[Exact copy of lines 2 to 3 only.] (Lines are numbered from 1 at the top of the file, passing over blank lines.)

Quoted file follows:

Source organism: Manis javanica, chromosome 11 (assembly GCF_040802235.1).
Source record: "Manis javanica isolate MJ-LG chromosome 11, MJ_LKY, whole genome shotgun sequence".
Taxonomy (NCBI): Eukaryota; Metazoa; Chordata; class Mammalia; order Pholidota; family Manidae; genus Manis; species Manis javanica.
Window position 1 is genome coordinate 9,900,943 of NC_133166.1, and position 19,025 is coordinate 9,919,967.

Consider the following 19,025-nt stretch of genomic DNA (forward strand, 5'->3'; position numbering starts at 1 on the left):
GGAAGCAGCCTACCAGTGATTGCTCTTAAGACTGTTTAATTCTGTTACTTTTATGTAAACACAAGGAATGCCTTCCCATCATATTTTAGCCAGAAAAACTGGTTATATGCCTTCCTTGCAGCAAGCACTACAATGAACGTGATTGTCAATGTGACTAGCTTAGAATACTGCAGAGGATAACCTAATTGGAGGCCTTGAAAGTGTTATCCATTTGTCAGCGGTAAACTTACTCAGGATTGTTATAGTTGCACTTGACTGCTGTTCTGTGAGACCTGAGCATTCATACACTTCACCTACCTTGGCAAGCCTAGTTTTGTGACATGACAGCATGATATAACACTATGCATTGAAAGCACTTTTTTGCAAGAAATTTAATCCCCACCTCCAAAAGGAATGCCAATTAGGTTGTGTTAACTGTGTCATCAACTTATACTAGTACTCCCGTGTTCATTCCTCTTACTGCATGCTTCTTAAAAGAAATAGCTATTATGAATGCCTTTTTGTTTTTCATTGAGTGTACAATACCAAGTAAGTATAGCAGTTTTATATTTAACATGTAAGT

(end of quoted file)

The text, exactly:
Source record: "Manis javanica isolate MJ-LG chromosome 11, MJ_LKY, whole genome shotgun sequence".
Taxonomy (NCBI): Eukaryota; Metazoa; Chordata; class Mammalia; order Pholidota; family Manidae; genus Manis; species Manis javanica.